EU in ‘no mood’ to sacrifice Ireland’s interests to reach Brexit deal

The European Union is in no mood to sacrifice Ireland’s interests to get a Brexit deal, Ireland’s Foreign Affairs Minister has claimed.

Simon Coveney also hit out at Westminster, saying it is “incredible” that the UK Parliament has allowed the Brexit process to get to its current state.

Speaking before the Oireachtas foreign affairs committee, Ireland’s deputy leader also said that regulatory alignment between Northern Ireland and the Republic of Ireland should be the “default position” in the event of a no-deal Brexit.


“The impact of a no-deal Brexit on Ireland would be severe.

“It is incredible that the British parliament has allowed it come to this,” he said.

Mr Coveney was addressing questions about the impact of the UK crashing out of the EU at the end of March.

“It is going to put Ireland and the UK under a lot of strain, it will damage the economy.

“We have a lot of contingency plans in place to mitigate against the damage.

“The EU wants a deal, they want to manage Brexit and they are watching in astonishment in terms of how the debates progress in Westminster.

“But I don’t believe the EU is in any mood to sacrifice Ireland’s interests to get a deal.

“The solidarity on this issue, I’ve never experienced anything like it in my political life.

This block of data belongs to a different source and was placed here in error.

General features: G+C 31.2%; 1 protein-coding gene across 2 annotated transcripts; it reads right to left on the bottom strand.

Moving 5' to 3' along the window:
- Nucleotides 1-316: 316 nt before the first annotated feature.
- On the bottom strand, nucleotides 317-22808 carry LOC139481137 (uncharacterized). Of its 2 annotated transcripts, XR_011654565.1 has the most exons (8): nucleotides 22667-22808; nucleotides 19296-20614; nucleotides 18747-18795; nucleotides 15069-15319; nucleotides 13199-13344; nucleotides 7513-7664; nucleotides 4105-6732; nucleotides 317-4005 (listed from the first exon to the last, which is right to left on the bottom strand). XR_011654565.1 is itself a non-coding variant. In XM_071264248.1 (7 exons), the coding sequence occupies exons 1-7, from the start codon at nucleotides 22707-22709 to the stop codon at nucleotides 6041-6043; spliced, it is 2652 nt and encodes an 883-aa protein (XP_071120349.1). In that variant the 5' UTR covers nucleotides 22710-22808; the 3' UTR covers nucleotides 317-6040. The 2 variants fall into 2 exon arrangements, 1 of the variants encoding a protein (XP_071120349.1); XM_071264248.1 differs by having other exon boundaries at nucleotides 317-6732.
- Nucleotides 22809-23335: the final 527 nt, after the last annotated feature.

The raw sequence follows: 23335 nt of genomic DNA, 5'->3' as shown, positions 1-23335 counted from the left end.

“It’s really quite extraordinary the solidarity we have and I think it will hold.”

The Tanaiste also said he hoped the British Government will find a way of backing the Withdrawal Agreement.

“We had a deal, the British signed up to it,” he added.

“There is a strong majority in Westminster that don’t want a no-deal Brexit and want to avoid it but I can’t say that for sure.

“Any sane person who looks at the consequences for Britain and Ireland, I don’t believe that will happen but it could.


“It will dramatically change the commerce and trading environment.”

He said he believes that pressure from Westminster has forced Prime Minister Theresa May to take a different political direction.

“One of the big mistakes in London is the perspective that the EU needs a deal as much as we need a deal, that’s factually just not true,” he added.

“Those commitments (from Britain) still stand and we can’t just wipe the slate clean and have people make farcical arguments like ‘well you don’t want a border, we don’t want a border, the EU doesn’t want a border’, so let’s just pretend it’s not a problem.

“That’s kindergarten stuff.

“In fairness to the Prime Minister I think she has faced down that type of thinking.”

He told the committee that Brexit is costing Ireland hundreds of millions of euros in terms of working capital facilities, loans, upgrading ports and other incentives.

“I’ve to virtually fill half of my day every day on Brexit issues,” he added.